Tesla is the most stretched of the megacap stocks.
Joe Raedle/Getty Images
How high is too high? When it comes to elevated stock prices, there is no hard and fast rule, but illustrations are helpful. Below are three charts that attempt to address the question by examining how far a stock or market index is above its long-term moving average.
The bigger the premium its price is to its long-term moving average, the more enthusiastic investors are about a stock’s upside prospects. But at some point, investor expectations become too ebullient, and the stock reaches a point when its advance goes vertical and it forms a top. Then it becomes vulnerable to entering a bear-market phase.
The first example is the
‘s 2000 dot-com-era peak. If you trace your finger along the price lows during its advance, you can see literally its advance reaching a vertical extreme. At its March 2000 peak, the index reached a 200% premium to its long-term 47-month moving average. It wasn’t until 2017 that the Nasdaq 100 finally exceeded its 2000 peak of 4820.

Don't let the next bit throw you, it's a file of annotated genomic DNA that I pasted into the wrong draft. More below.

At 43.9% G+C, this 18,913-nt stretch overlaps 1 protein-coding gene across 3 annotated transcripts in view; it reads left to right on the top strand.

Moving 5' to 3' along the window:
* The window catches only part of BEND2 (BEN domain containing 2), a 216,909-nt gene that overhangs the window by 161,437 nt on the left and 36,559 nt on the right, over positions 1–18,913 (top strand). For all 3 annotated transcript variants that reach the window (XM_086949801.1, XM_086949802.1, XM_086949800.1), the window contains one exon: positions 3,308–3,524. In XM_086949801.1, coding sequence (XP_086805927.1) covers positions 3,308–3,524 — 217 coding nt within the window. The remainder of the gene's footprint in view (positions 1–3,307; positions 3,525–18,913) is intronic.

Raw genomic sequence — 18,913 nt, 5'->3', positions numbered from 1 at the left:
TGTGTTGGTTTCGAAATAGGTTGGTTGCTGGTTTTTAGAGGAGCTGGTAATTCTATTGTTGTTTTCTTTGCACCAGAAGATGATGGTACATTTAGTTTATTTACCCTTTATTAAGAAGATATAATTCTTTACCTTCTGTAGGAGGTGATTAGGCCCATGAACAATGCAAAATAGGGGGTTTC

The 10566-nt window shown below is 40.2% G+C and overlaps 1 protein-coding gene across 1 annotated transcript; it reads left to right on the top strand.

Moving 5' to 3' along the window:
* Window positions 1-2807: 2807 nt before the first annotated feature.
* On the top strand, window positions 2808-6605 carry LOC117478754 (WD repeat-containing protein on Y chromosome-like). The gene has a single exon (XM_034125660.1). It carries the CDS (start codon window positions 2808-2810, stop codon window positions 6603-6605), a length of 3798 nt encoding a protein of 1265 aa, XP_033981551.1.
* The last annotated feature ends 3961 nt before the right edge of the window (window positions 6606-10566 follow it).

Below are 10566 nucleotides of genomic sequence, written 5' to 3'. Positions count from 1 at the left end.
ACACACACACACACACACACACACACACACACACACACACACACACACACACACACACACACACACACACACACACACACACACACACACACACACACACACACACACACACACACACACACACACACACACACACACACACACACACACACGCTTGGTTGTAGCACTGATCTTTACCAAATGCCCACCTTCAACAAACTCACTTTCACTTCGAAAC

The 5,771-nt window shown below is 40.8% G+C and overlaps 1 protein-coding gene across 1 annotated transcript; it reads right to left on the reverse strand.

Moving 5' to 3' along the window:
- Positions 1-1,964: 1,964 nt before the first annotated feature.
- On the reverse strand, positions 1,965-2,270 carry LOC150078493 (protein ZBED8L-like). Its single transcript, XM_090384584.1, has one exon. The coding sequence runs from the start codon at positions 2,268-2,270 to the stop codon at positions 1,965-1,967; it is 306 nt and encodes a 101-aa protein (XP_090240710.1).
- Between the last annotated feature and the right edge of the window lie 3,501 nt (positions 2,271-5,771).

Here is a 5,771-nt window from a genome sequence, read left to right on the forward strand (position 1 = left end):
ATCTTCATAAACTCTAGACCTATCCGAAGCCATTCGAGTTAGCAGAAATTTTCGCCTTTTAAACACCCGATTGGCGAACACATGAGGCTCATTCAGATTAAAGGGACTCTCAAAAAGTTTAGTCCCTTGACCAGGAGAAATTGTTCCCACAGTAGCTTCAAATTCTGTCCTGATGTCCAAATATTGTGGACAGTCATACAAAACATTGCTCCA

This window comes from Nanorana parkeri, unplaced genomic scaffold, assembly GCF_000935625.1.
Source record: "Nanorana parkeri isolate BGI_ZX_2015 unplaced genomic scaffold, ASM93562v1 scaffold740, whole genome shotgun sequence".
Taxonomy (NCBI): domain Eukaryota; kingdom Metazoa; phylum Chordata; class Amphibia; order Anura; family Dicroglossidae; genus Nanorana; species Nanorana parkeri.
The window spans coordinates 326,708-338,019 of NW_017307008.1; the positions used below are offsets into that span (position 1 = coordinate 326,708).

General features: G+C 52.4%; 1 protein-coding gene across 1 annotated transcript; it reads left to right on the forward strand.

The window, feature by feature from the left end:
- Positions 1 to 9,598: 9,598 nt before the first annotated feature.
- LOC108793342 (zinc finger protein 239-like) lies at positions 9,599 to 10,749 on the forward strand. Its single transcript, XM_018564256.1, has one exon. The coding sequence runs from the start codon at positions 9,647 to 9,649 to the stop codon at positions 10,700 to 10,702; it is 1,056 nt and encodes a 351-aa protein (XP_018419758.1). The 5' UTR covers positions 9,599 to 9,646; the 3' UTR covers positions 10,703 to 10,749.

Next up is the chart of
(ticker: CSCO). At its 2000 peak of $48.50, Cisco was trading at a 300% premium to its 200-week moving average. It took 19 years before Cisco was able to hurdle its 2000 price high.
(TSLA) is the most stretched of the megacap stocks. At its weekly closing high last month, Tesla traded at a huge 350% premium to its 200-week moving average.
I’m not making a recommendation here, simply offering a way for readers to assess the price risks of a stock or market index when its “verticality” might signal that its risk is much greater than the potential further rewards.
Andrew Addison is the author of The Institutional View, a research service that focuses on technical analysis.
Write to email@example.com